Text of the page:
Life with a smile
Rain: godsend or curse?
By KATE SNYDER
I am feeling existentially conflicted. The last time I experienced this much emotional angst was when I was forced to grapple with my feelings for Michael B. Jordan as Killmonger in the Black Panther movie. The man made some good philosophical points and he’s just too beautiful to be the bad guy. Whose side am I supposed to be on, Michael??
But I digress.
This week it’s the weather that has me in a dither. Do I embrace the rain or do I curse it? Are the gloomy days and torrential downpours a benevolent gift or a diabolical test? It’s an emotional rollercoaster.
Let’s start with the downsides.
It probably goes without saying that rain and quarantined children are not a stellar combination. We’re already climbing the metaphorical walls a bit due to our constrained social environment, but being forced to physically stay inside? I’m pretty sure that’s a violation of the 8th Amendment.
On a rainy afternoon this week, my younger two children staged a shrieking contest. As the name implies, they took turns seeing who could make the loudest, most high-pitched noises. This was after my son had spent 20 minutes following me through the house shouting “inferno!” at regular intervals, for no apparent reason.
There is also a noticeable uptick in bed jumping, bannister sliding, and overly energetic bathtub games every time it rains. We still venture forth, but the occasional puddle walk just isn’t the same as three or four hours a day my kids usually spend outside in the summer.
So clearly the rain sucks. But there is one huge item that belongs in the “pro” column of this highly scientific side-by-side comparison.
Rain makes it much, much harder to set off fireworks.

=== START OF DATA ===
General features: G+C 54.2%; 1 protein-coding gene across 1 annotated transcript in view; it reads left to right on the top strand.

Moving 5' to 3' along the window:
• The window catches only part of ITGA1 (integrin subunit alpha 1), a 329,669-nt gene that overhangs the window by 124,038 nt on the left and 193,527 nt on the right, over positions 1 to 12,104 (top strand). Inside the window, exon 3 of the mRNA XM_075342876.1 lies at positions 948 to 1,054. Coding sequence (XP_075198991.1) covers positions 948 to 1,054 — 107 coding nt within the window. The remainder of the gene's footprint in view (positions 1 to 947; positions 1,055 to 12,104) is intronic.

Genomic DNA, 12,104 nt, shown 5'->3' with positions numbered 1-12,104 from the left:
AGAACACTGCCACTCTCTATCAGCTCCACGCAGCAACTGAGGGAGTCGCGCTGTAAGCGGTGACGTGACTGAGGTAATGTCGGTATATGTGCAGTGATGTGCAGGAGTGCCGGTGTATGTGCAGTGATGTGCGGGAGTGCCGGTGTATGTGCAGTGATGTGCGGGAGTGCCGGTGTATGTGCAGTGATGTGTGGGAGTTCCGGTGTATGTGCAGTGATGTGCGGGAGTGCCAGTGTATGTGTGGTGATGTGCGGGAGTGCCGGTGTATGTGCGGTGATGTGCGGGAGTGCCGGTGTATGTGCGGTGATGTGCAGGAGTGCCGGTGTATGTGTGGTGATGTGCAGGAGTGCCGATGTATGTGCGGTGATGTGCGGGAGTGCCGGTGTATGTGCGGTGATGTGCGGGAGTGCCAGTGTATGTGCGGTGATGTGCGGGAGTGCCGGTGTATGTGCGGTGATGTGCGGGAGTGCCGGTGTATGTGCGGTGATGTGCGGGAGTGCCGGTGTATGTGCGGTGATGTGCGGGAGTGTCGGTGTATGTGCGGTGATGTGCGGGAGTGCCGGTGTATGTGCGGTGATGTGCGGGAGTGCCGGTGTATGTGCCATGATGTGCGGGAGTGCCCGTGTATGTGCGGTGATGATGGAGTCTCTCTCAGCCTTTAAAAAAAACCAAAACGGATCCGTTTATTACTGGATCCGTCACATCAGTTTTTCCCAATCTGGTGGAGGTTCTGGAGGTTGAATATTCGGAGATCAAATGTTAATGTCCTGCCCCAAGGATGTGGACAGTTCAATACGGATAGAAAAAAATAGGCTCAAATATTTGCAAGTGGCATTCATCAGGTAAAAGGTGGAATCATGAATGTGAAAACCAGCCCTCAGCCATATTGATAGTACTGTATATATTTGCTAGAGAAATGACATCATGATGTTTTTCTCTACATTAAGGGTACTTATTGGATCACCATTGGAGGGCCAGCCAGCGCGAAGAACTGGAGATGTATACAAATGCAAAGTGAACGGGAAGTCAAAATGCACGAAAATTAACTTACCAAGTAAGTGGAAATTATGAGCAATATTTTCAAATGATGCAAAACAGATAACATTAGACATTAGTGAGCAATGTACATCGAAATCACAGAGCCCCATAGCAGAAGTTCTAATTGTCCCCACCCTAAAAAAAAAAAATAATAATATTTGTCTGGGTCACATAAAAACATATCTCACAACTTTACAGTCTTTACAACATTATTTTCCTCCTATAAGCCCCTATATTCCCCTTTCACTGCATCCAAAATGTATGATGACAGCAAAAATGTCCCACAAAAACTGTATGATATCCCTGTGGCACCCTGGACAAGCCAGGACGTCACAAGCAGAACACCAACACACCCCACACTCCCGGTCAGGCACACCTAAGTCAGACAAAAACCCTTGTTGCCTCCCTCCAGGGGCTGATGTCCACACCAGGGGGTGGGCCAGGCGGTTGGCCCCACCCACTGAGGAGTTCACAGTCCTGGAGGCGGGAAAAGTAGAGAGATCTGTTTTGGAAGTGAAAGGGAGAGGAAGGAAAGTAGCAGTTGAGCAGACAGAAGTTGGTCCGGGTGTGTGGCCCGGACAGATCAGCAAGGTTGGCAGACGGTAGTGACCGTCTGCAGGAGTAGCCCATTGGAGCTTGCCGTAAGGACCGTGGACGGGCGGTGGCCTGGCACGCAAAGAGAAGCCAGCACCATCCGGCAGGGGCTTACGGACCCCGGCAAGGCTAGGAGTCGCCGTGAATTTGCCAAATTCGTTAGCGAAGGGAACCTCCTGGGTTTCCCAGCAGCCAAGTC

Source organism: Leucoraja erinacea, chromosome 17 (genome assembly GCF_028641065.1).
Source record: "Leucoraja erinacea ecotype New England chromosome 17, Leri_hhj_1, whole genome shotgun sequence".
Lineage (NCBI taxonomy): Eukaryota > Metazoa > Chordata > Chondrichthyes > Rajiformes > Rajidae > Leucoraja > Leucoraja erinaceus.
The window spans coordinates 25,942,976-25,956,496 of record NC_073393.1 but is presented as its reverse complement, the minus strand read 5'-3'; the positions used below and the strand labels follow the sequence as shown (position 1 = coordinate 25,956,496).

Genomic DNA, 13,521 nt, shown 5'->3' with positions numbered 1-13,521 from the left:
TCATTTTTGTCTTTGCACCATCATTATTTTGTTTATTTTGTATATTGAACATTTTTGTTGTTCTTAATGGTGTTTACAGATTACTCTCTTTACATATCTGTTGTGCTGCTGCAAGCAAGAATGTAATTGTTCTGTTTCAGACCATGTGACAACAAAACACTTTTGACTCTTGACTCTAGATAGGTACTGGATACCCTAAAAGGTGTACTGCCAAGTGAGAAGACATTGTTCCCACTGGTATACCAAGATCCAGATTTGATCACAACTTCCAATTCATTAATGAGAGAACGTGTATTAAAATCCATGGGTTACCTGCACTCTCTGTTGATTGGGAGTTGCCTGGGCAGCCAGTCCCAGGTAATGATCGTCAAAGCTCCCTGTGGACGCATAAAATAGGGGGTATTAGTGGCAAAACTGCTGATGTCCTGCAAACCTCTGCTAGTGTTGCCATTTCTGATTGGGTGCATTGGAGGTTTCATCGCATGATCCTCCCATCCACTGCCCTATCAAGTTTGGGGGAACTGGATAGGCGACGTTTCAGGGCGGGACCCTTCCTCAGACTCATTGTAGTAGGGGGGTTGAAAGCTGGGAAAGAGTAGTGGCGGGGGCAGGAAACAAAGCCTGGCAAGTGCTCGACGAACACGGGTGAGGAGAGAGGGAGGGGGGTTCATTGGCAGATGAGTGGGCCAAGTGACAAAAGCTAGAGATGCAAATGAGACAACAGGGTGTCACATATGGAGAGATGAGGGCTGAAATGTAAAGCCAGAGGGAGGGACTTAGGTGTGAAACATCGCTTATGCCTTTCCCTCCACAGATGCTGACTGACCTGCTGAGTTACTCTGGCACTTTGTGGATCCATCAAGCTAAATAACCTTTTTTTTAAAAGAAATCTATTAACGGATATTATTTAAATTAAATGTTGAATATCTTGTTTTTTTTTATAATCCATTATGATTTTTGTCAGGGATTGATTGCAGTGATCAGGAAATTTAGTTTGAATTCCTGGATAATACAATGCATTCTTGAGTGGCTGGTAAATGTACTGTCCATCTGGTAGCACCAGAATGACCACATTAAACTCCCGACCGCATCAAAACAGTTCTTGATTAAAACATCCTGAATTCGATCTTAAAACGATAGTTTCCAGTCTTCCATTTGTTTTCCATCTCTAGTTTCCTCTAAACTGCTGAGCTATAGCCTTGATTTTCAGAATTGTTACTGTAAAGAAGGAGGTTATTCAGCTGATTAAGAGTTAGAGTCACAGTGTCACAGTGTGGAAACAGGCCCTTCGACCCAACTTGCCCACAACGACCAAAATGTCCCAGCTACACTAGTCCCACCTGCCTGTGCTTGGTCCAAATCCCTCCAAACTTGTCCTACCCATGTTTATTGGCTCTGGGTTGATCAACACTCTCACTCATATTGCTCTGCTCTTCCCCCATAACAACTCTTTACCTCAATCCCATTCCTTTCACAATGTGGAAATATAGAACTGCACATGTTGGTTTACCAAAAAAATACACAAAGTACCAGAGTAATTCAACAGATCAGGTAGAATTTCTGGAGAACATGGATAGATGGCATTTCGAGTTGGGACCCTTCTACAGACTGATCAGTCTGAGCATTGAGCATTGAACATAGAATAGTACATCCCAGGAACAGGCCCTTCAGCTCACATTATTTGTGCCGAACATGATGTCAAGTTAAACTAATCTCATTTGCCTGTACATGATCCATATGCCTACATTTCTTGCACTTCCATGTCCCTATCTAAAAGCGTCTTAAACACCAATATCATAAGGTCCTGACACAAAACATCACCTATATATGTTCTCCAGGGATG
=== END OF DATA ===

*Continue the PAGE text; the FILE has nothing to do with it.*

I confess with shame that I never appreciated just how horrible community fireworks were until this year. I even contributed in a small way to the problem, although I’m so terrified of fireworks that our family never gets anything bigger than a miniature roman candle and a few snaps.
In previous years, I’d notice the periodic booms in the days leading up to the 4th of July, but they were a minor irritation. But this year I am a dog-mom and am quickly becoming a Fireworks Tiger Mom. My desire to hunt down and pummel every citizen who insists on creating their own private war zone is growing by the night.
Buddy is utterly unfazed by thunderstorms (thank goodness) but he takes issue with fireworks. He understandably assumes that the sound of explosions can only indicate an imminent attack upon his family and he immediately goes into Defender of the House mode. He races from one room to the next, barking loudly, hackles raised.
This is annoying at any hour, but since the peak window for fireworks is after my children’s bedtime, it moves quickly from annoying to utterly infuriating. Plus, the poor pup is clearly stressed out by the invisible enemy he is called upon to engage.
Thus, my frustration with the rain is tempered quite a bit by the positive effect it brings for the dog. I wish I could say that rain makes it impossible to set off fireworks but the enterprising folks in the houses behind us are willing to go to great lengths to enjoy nightly pyrotechnics. Even when it’s raining.
Maybe I can send my kids over to the neighbor’s house to host their next shrieking contest. That’ll teach them.